Zisook and Shear’s research manifested that the strength and duration of sadness could influenced by many factors in which included personality, attachment style, gene, spiritual or cultural identification, support, resource and the type of bereavement [4]. They found that sadness was not a status but a process, the process was based on bereavement and waved forward continuously. They were not only facing the sadness of separation from the dead, but also facing the necessity of finding a new and meaning way to keep the connection with the dead. Pro-longed complicated grief reaction will turn into chronic and continuous without timely and effective intervention, and, in that case, may have serious consequential effects on the bereaved parents.

Hasui and Kitamura have found that the interviewed parents who lost their infant behaved more aggressive, however, in many cases, their aggression and impulsive behaviours could be integrated constructively [5]. The bereaved parents swinging from crash and integration, their aggression and guilt should not be considered as an obstacle in therapy but a motivation to promote integration because aggression and guilt are part of the adjusting process.

As for grief counselling and its effect assessment, Jordan and Neimeyer found that grief counselling’s effect was not obvious, they assumed that maybe most people sinking into the grief do not need counselling or the counselling methods applied in researches were not effective enough, the third possible reason might be the research design and methods were problematic which could not reveal the effectiveness of the counselling [6]. They also considered that formal interventions were not in need all the time. Although most unfinished grieves could be selfhealed in nature, it was proved that part of the grieved experiences could be worse rather than better in the second or third year after the lost. They pointed that the best time to intervene the bereavement process was 6 to 18 months after the bereavement.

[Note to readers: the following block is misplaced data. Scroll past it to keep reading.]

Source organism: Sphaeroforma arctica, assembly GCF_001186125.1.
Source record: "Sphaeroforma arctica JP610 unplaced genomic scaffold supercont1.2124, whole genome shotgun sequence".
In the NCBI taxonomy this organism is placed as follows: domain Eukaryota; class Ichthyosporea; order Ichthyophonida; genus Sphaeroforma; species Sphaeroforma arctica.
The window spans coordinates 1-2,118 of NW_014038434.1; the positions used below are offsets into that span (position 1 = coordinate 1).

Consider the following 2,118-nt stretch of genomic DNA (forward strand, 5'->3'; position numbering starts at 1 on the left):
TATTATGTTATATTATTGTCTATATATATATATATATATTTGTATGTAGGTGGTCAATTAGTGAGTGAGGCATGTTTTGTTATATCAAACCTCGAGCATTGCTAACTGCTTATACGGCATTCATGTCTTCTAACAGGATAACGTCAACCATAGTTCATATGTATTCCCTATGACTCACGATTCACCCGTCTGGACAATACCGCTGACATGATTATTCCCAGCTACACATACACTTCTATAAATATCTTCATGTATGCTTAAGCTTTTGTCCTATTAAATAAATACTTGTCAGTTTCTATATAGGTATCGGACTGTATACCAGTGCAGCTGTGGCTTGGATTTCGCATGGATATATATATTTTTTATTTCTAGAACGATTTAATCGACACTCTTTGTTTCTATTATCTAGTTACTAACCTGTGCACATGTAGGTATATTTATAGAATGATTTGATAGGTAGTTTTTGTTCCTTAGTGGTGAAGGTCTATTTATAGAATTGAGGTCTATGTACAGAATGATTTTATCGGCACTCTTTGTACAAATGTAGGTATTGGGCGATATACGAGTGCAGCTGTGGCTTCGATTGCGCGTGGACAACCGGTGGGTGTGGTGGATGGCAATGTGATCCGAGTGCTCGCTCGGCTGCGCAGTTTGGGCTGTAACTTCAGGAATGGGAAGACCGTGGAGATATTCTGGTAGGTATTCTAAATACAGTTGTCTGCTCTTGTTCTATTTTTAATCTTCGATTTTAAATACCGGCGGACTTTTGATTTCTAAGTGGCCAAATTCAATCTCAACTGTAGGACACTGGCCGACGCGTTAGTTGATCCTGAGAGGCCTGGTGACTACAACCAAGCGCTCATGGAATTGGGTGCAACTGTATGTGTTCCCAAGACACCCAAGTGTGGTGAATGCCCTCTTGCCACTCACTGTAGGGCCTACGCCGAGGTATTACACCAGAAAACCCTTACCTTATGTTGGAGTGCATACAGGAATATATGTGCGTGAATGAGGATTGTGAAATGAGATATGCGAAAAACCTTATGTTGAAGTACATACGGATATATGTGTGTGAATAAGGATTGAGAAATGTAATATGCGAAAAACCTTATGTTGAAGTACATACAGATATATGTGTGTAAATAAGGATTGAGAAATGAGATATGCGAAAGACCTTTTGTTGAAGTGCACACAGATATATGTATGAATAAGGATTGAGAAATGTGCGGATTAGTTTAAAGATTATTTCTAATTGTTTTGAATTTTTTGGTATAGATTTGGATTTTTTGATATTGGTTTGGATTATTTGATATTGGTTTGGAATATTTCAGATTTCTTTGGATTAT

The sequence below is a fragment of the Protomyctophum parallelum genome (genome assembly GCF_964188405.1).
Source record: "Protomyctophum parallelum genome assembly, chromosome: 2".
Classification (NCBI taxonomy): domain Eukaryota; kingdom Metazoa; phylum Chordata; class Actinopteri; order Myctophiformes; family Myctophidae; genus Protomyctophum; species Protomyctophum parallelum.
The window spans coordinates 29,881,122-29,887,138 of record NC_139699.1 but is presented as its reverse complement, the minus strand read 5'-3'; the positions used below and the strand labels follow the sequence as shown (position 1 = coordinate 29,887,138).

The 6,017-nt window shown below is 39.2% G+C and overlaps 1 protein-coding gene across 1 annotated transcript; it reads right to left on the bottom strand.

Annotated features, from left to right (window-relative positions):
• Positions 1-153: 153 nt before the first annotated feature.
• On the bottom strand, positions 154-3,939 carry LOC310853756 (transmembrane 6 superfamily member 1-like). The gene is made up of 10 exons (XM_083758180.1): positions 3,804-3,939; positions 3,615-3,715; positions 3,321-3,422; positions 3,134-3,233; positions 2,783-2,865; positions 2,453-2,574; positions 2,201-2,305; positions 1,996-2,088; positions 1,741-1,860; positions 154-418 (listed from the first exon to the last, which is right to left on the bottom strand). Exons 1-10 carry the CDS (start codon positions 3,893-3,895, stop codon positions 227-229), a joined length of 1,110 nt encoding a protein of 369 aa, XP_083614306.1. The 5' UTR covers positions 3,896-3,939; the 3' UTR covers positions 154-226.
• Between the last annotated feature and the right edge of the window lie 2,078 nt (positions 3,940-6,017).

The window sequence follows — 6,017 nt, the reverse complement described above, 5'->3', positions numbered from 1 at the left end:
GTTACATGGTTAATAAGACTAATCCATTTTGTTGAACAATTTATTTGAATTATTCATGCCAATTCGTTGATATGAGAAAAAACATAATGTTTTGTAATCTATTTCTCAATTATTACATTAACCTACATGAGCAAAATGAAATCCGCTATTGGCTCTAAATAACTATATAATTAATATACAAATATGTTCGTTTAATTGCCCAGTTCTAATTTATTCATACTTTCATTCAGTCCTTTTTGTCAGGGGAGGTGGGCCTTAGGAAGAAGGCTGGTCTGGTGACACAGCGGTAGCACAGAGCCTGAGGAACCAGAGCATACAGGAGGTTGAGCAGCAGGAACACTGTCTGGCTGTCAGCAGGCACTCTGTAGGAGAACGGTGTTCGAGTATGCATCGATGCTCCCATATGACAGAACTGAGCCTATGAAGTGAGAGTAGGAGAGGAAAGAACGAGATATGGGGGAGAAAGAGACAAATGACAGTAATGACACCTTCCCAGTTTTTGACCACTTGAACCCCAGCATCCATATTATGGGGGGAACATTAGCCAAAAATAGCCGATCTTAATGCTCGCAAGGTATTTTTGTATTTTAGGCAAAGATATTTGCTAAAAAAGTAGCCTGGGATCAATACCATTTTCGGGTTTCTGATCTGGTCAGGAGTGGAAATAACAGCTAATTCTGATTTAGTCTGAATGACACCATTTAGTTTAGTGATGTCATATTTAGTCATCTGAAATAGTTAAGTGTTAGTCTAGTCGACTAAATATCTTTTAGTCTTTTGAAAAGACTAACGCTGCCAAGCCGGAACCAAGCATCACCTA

Gallagher et al. have assessed their interviewee’s grief counselling in voluntary institution and summarized that most interviewees participating in the experiment gave a relative high evaluation to the counselling and experiences after it. Different assessment methods and interviewee’s character may explain why the consequence was not consistent with the former viewpoints [7].

Raphael and Nunn put forward some questions existing in the grief counselling which included developing a relationship with the bereaved one and their families, exploring the bereavement, reviewing the bereaved relationship and offering support, then, they made the conclusion that empathy, concerned attitude, to some extent, is more important than the counselling itself [8].

Current researches in China mainly focused on assessing bereaved parent in demographic or social perspective, researchers tried to evaluate the effect of China’s One-Child policy, exploring how to take care of the bereaved parent when they are older and how to support them by implementing policies. Hong and Xiaowen [9] have put forward a new perspective to grief researchesAttachment Theory Perspective, in which they assumed that ones’ attachment style formed in childhood should affect them how to manage the grief, to make the matter more detailed, it means the one who had developed a safe attachment style in childhood would treat grief more positively, the one who developed an avoidant attachment style, on the contrary, would deny to face the bereavement, the anxiety attachment style, on the other side, might be inclined to have more negative response given this situation. In addition, they also thought there was some overlapping in the field of trauma and grief from the perspective of trauma researches. Yang and Shan have proposed some grief mentoring strategies in them researches, which included attitude to grief, dealing grievous emotion with empty chair technique and role play, etc. [10].

The bereaved parent may lock themselves in their own world and refuse to connect any others, their social function maybe retrogrades consequently, and they might need psychological favour to dredge sadness. But, in China, very few researches focus on bereaved parents’ mental development, grief counselling and its effect assessment.